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Dust to Dust

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“New curtains, dammit, I should have thought of that today. White lace, I think, then with sort of a nice, soft brown overlay for when I actually want to keep out the light…”

I hadn’t stopped moving, not from the time I awoke until now, and I wouldn’t have had it any other way. True to her word mum met me early and we spent the day taking care of everything, first meeting with the head carpenter and negotiating the price of good furniture, a counter for the entry room. I debated with the blacksmith over just how much work a cauldron deserved, and, thanks to maman, I had gold enough to make the deal go my way, earning the promise of a smooth, balanced piece.

I went from store to store, buying kitchen supplies, tools for gardening, food and drink and tableware and anything I could think of to make this house a home. For now, I was up on tip-toe, mimicking the work I’d done in the Sanctuary not long ago, using my broom to twist around and pull down those pale cobwebs in the high corners as mum busied herself listening to my chatter, making a list.

“Did I remember to buy seeds? Suppose it doesn’t matter, with winter on the way it’s not the time for  – “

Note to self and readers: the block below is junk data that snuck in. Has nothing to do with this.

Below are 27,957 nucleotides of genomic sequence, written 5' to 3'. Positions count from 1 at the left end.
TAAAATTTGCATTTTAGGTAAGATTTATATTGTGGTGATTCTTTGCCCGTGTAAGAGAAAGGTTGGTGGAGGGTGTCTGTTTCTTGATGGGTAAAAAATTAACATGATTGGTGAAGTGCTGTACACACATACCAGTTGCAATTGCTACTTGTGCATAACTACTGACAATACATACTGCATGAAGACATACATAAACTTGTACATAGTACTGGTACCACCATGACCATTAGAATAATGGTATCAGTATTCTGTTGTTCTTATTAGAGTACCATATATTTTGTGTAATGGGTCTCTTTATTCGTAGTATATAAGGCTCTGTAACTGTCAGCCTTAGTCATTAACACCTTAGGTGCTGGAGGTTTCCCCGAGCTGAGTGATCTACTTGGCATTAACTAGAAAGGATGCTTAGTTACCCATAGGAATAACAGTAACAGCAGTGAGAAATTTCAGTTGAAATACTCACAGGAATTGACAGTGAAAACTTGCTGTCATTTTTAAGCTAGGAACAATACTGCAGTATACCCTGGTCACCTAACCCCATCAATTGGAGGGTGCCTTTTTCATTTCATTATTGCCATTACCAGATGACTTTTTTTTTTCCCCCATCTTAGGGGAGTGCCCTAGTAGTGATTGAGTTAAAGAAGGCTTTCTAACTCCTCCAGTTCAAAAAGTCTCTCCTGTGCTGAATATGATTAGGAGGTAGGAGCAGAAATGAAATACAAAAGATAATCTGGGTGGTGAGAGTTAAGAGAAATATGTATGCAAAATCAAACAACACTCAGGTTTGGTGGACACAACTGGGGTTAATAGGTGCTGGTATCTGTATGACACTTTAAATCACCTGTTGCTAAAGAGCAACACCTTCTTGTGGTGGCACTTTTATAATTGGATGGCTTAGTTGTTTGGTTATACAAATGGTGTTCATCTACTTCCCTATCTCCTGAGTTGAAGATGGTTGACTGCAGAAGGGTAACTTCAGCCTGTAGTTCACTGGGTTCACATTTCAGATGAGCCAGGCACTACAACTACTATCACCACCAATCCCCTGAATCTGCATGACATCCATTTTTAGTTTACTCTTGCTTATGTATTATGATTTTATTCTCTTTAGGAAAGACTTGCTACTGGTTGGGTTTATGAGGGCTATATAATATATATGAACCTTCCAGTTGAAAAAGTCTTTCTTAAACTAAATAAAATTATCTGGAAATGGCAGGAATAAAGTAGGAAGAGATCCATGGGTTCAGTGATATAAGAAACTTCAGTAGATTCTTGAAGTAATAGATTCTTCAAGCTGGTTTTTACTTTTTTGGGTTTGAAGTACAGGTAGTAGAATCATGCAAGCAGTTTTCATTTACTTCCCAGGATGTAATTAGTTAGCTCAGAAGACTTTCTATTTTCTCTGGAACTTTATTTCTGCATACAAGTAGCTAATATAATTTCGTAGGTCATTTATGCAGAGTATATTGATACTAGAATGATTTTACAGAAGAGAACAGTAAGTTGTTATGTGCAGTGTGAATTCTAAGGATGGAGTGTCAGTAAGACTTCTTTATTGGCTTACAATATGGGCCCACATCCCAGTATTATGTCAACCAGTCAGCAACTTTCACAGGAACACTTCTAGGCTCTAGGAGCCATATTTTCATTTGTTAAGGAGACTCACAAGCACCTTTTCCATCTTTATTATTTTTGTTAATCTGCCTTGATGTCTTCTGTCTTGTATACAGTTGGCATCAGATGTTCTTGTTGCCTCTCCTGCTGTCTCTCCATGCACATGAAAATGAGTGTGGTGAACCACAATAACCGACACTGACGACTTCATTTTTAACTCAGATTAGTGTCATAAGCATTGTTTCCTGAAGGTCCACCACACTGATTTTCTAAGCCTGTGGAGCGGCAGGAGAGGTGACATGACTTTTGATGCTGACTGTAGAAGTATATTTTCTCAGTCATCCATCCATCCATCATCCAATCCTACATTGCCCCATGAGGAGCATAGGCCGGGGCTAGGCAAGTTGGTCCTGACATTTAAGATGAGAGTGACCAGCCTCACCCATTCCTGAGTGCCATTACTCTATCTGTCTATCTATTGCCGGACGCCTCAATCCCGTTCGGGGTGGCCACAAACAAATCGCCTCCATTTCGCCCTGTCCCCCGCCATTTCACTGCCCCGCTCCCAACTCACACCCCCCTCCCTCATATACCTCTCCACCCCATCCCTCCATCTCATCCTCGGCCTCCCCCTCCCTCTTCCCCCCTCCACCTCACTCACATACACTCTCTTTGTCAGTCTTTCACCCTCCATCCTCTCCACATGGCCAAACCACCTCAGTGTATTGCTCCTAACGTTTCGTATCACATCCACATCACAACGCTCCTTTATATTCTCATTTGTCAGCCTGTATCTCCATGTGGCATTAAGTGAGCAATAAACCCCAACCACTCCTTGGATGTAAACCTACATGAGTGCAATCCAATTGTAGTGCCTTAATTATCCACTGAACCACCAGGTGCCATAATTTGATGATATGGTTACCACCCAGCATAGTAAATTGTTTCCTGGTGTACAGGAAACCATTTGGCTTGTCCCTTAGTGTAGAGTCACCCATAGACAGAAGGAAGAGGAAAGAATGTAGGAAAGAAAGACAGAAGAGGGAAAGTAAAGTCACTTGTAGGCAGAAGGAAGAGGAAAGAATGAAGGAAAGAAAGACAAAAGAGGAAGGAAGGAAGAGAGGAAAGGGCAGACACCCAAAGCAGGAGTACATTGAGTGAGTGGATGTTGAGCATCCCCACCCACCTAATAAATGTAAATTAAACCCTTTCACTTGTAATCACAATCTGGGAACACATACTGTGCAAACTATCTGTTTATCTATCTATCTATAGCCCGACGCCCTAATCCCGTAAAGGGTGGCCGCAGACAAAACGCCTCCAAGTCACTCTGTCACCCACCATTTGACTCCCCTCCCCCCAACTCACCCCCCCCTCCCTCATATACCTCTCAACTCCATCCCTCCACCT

The door creaked open. I stiffened instinctively, finding myself oddly relieved to recognize the face in the threshold as Antoinetta, bearing a basket and a sunshine grin.

“Good morning! I heard the good news and wanted to come see.” She sashayed in, placing the basket on my little kitchen table. “And to bring a housewarming present, of course. Breton tradition, right?”

“I’m not sure we can claim that one exclusively, dear, but it’s a good tradition nonetheless.” Mum examined the basket as I craned over my shoulder to look, the smell of fresh rolls filling the house with a new sense of warmth. “These look delicious. You’re ready for tomorrow, I trust?”

“Mhm! I mean – “ Antoinetta seemed to remember her place then, going pink and giving a dip of her head. “Yes, Speaker Abelle.”

Ignore it. Ignore it. Don’t let that taint this, all of this good, all this hope. I bit my tongue and turned back to my work, dragging the bristles along the ceiling and holding back sneezes at what fell. “You’re – epth!” I sputtered and rubbed away the itch that had drifted down on my nose. “You’re leaving together, then?”

“Antoinetta has work down in the Imperial City. My carriage will need to stop there, anyway. And I’m sure she’ll be lovely company on the trip.”

“Yes, ma’am.” Another dip of the head as mom held back a smirk. Did she like being addressed like that? Did she tolerate only as a matter of respect between ranks? I lowered my broom, scrutinizing the corners with a nod.

“When are you both…”

“Early tomorrow morning.”

Don’t think about it. Kvatch isn’t that far, and you’ll have your own home soon. She can come see you. You lived five years without her, before. You’ll be fine. She’ll be fine.

She’ll be happy, there. And that – maybe that was what still hurt most. Knowing why she was going there and what she was going to become, and that she’d take joy in it.

“But what about you, hm, Dusty?” Antoinetta swept in from behind, prying the broom from my hand and grinning. “Take a break for a second, will you? I heard you’re opening a shop!”

“That’s the plan.” Her smile was infectious. I grinned back, relinquishing it as she threw it to a corner.